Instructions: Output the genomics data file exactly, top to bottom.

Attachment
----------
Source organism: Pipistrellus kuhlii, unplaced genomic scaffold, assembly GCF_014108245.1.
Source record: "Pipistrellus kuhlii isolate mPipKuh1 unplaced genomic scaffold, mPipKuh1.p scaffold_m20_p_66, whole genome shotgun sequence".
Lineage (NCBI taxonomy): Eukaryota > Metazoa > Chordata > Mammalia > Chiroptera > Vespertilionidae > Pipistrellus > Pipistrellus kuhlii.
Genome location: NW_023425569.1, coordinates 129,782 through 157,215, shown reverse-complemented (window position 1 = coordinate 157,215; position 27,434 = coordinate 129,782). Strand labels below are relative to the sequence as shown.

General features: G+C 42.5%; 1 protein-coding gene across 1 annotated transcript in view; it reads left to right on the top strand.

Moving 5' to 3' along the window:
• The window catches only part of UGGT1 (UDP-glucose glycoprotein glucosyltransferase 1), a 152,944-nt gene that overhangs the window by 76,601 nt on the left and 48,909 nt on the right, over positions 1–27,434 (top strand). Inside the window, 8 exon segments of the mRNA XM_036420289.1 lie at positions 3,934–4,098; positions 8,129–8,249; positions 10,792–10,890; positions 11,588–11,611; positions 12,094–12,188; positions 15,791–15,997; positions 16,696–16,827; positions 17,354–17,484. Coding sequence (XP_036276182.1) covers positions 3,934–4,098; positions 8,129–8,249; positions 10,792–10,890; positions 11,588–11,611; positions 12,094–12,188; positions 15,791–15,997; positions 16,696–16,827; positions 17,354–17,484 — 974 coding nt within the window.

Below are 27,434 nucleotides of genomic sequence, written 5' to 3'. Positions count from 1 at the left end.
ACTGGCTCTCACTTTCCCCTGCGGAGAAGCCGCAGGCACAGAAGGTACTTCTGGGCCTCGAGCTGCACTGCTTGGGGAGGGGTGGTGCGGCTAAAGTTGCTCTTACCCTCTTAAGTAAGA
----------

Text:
Source organism: Pipistrellus kuhlii, unplaced genomic scaffold, assembly GCF_014108245.1.
Source record: "Pipistrellus kuhlii isolate mPipKuh1 unplaced genomic scaffold, mPipKuh1.p scaffold_m20_p_66, whole genome shotgun sequence".
Lineage (NCBI taxonomy): Eukaryota > Metazoa > Chordata > Mammalia > Chiroptera > Vespertilionidae > Pipistrellus > Pipistrellus kuhlii.
Genome location: NW_023425569.1, coordinates 129,782 through 157,215, shown reverse-complemented (window position 1 = coordinate 157,215; position 27,434 = coordinate 129,782). Strand labels below are relative to the sequence as shown.

General features: G+C 42.5%; 1 protein-coding gene across 1 annotated transcript in view; it reads left to right on the top strand.

Moving 5' to 3' along the window:
• The window catches only part of UGGT1 (UDP-glucose glycoprotein glucosyltransferase 1), a 152,944-nt gene that overhangs the window by 76,601 nt on the left and 48,909 nt on the right, over positions 1–27,434 (top strand). Inside the window, 8 exon segments of the mRNA XM_036420289.1 lie at positions 3,934–4,098; positions 8,129–8,249; positions 10,792–10,890; positions 11,588–11,611; positions 12,094–12,188; positions 15,791–15,997; positions 16,696–16,827; positions 17,354–17,484. Coding sequence (XP_036276182.1) covers positions 3,934–4,098; positions 8,129–8,249; positions 10,792–10,890; positions 11,588–11,611; positions 12,094–12,188; positions 15,791–15,997; positions 16,696–16,827; positions 17,354–17,484 — 974 coding nt within the window.

Below are 27,434 nucleotides of genomic sequence, written 5' to 3'. Positions count from 1 at the left end.
ACTGGCTCTCACTTTCCCCTGCGGAGAAGCCGCAGGCACAGAAGGTACTTCTGGGCCTCGAGCTGCACTGCTTGGGGAGGGGTGGTGCGGCTAAAGTTGCTCTTACCCTCTTAAGTAAGA